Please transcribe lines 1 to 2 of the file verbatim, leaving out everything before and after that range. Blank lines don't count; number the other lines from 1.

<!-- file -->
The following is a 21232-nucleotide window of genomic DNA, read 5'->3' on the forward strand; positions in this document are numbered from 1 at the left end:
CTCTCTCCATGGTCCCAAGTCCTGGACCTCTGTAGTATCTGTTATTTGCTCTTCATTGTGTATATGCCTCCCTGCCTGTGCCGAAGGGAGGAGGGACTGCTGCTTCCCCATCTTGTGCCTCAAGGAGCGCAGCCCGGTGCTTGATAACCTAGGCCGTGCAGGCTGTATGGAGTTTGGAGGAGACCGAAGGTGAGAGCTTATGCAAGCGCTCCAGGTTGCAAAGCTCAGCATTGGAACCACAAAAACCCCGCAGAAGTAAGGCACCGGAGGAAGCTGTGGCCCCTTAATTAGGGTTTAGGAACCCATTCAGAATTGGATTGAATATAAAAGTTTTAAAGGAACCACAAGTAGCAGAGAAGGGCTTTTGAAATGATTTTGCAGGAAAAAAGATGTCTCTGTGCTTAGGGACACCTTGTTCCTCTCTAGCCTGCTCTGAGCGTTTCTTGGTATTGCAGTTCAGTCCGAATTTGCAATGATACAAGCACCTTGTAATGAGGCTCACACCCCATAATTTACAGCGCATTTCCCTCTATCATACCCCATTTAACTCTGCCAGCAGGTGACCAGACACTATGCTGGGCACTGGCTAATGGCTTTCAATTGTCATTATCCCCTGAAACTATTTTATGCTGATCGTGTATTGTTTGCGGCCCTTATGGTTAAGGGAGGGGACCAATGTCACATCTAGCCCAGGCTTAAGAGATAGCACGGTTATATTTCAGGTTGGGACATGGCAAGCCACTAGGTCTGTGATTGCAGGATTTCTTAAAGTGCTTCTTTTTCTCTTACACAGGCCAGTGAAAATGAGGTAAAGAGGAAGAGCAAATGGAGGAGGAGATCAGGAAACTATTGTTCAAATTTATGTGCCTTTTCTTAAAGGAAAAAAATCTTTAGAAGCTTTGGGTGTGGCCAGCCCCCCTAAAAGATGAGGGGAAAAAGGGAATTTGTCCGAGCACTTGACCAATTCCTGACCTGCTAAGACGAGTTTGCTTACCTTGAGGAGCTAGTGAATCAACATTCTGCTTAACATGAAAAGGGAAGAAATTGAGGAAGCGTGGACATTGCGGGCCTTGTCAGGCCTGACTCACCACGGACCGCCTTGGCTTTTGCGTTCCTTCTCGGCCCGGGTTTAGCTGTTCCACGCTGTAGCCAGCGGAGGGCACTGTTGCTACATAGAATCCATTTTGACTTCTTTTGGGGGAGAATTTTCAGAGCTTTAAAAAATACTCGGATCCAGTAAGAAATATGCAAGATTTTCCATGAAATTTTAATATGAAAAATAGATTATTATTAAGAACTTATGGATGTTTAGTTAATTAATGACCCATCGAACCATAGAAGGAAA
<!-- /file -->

The following is a 21232-nucleotide window of genomic DNA, read 5'->3' on the forward strand; positions in this document are numbered from 1 at the left end:
CTCTCTCCATGGTCCCAAGTCCTGGACCTCTGTAGTATCTGTTATTTGCTCTTCATTGTGTATATGCCTCCCTGCCTGTGCCGAAGGGAGGAGGGACTGCTGCTTCCCCATCTTGTGCCTCAAGGAGCGCAGCCCGGTGCTTGATAACCTAGGCCGTGCAGGCTGTATGGAGTTTGGAGGAGACCGAAGGTGAGAGCTTATGCAAGCGCTCCAGGTTGCAAAGCTCAGCATTGGAACCACAAAAACCCCGCAGAAGTAAGGCACCGGAGGAAGCTGTGGCCCCTTAATTAGGGTTTAGGAACCCATTCAGAATTGGATTGAATATAAAAGTTTTAAAGGAACCACAAGTAGCAGAGAAGGGCTTTTGAAATGATTTTGCAGGAAAAAAGATGTCTCTGTGCTTAGGGACACCTTGTTCCTCTCTAGCCTGCTCTGAGCGTTTCTTGGTATTGCAGTTCAGTCCGAATTTGCAATGATACAAGCACCTTGTAATGAGGCTCACACCCCATAATTTACAGCGCATTTCCCTCTATCATACCCCATTTAACTCTGCCAGCAGGTGACCAGACACTATGCTGGGCACTGGCTAATGGCTTTCAATTGTCATTATCCCCTGAAACTATTTTATGCTGATCGTGTATTGTTTGCGGCCCTTATGGTTAAGGGAGGGGACCAATGTCACATCTAGCCCAGGCTTAAGAGATAGCACGGTTATATTTCAGGTTGGGACATGGCAAGCCACTAGGTCTGTGATTGCAGGATTTCTTAAAGTGCTTCTTTTTCTCTTACACAGGCCAGTGAAAATGAGGTAAAGAGGAAGAGCAAATGGAGGAGGAGATCAGGAAACTATTGTTCAAATTTATGTGCCTTTTCTTAAAGGAAAAAAATCTTTAGAAGCTTTGGGTGTGGCCAGCCCCCCTAAAAGATGAGGGGAAAAAGGGAATTTGTCCGAGCACTTGACCAATTCCTGACCTGCTAAGACGAGTTTGCTTACCTTGAGGAGCTAGTGAATCAACATTCTGCTTAACATGAAAAGGGAAGAAATTGAGGAAGCGTGGACATTGCGGGCCTTGTCAGGCCTGACTCACCACGGACCGCCTTGGCTTTTGCGTTCCTTCTCGGCCCGGGTTTAGCTGTTCCACGCTGTAGCCAGCGGAGGGCACTGTTGCTACATAGAATCCATTTTGACTTCTTTTGGGGGAGAATTTTCAGAGCTTTAAAAAATACTCGGATCCAGTAAGAAATATGCAAGATTTTCCATGAAATTTTAATATGAAAAATAGATTATTATTAAGAACTTATGGATGTTTAGTTAATTAATGACCCATCGAACCATAGAAGGAAA